This is a copy off a blog that i found on match fishing scene and the writer of it Merce has given me permission to re blog it , i have decided to do this as it’s a very well written and though provoking . It is in five parts and the first one revolves around feeding , hope you enjoy reading it as much as i did .
Ok, we are going to start here as it is arguably the most important factor. The first point to emphasise is that roach and skimmers feed entirely differently. The best way to describe it is this. Imagine you throw some scraps of bread on your back garden. Birds will swoop in, grab a piece and fly off. Seagulls do the same with chips at the seaside. This is how roach feed. Roach feed like birds.
I had an operation on my neck earlier this year and had to take a few weeks off work. As part of my recovery, I went to stay in a hotel in north Wales. There were sheep in the field nearby. I watched them (very closely of course, lol). Sheep graze. They steadily work their way across the field, usually in small groups, slowly covering the ground. They spook easily and don’t like to be disturbed. This is how (big) skimmers feed. Skimmers graze.
Now I know there are exceptions to this (you can catch big skimmers on pellet shallow at the Glebe and elsewhere) but this is an excellent rule of thumb, and completely influences how you should feed for them. Essentially, roach want it little and often. Whereas for the big skimmers you need to leave you swim to ‘cook’. This is the single most important feeding tip we can give. If you want to catch the bigger skimmers at SM (and elsewhere) than feed a swim and leave it to cook. When you go on it the bigger skimmers will have settled.
So from here, you can build an approach to the match. My feeding/match plan works as follows, from the start of the match. I have two swims at 13m, at 10 and 2 o’clock (we will come to rigs, depths and baits later). One (say the right hand swim) is fed with 4 or 5 big balls of feed at the start (ie ‘feed and leave’). I then leave this swim and start fishing the left hand swim, dripping in the feed via a kinder pot. I also start feeding caster by hand at 5 metres for the roach later on.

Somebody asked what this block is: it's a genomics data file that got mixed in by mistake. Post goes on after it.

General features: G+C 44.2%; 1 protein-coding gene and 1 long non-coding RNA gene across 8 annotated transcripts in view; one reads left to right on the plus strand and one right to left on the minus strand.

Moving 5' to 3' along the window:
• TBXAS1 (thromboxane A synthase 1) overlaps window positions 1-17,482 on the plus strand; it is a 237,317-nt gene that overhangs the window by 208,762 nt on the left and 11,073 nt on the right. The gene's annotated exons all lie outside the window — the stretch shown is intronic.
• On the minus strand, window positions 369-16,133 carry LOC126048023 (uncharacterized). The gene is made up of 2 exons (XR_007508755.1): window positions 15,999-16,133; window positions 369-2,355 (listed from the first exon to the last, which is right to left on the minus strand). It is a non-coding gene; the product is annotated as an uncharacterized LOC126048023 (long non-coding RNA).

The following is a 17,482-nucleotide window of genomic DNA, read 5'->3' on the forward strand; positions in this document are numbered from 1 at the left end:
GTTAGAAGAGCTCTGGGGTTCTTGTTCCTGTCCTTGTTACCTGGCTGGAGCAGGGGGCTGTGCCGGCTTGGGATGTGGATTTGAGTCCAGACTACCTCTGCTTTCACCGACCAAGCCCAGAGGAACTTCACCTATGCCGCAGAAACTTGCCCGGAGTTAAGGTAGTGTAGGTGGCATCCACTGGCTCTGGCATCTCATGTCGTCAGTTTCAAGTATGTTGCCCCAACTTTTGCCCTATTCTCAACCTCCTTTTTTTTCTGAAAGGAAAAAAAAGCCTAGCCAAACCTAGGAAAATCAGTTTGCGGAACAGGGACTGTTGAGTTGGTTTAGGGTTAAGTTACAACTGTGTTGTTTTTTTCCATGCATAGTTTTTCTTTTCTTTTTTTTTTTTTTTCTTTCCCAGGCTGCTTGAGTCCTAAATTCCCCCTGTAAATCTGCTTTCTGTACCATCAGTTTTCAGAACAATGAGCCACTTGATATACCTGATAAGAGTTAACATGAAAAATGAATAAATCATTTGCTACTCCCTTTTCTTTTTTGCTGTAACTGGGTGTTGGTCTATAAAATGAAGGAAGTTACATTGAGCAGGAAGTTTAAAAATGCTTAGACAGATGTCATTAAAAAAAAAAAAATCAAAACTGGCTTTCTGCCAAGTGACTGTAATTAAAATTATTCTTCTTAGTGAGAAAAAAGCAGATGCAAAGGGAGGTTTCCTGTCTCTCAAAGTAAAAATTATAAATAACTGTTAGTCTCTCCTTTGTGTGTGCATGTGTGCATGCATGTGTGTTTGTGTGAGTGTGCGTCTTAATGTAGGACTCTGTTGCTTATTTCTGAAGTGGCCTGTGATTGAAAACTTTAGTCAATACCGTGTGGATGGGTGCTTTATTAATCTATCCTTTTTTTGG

So on a good day, I’ll spend the first hour catching roach and odd small skimmers on the long left hand swim. After an hour I will then switch to the right hand swim (now hopefully cooked) and ideally catch a big skimmer straight away. At this point, I will then put 4 or 5 big balls into the long left hand swim, so this can start cooking, while I plunder the big skimmers in the right hand swim until they back off (they will!). You then simply rotate between each of your long swims every 45mins/hour – fishing it out, then feeding and leaving it, and then coming back for another spell later as you alternate between the two long swims. Then finally, if the Gods are smiling on you, you come short in the last hour and bag up on dog roach, plus the odd tench, at 5 metres!
Of course, it never works out entirely as you’ve planned but outlined above is the overall strategy, and more often than not is how the match will pan out. If you need any final proof of the roach vs skimmer difference, think about this. When fishing on these venues if you get a bite as soon as your bait has hit the deck, it will almost always be a roach. But if you bait has had chance to settle for a minute or two, the odds are the bite will be from a proper fish. The roach move more quickly than the skimmers, and will chase the bait down to the bottom. Skimmers however like time to find the bait, inspect it, and then take it. Because of their shape, they do this in a certain way, which is why the rigs are important. We’ll cover that next time.
Skimmers therefore are shy biters – perhaps only crucians and winter F1s are more gentle biters. However, skimmers have one outstanding feature that you can use to ensure you get unmissable, plain-as-day bites – their body shape.
Hold your hand up in front of you, palm facing. That’s a 6oz skimmer that is, with your middle finger (the longest one unless you live near Herbie, lol) representing its mouth. Lower your hand, bottom-edge downwards, until is just above the table in front of you. You are now a skimmer hovering above the lake bed. Imagine there is a piece of corn on the bottom that you want to eat – bend your arm down to pick it up with the tip of your middle finger, and your elbow will go upwards. That is how skimmers feed, they up-end themselves to pick up the corn and then level themselves to eat it. This gap between where they take the bait and where they munch it can be your passport to clear bites.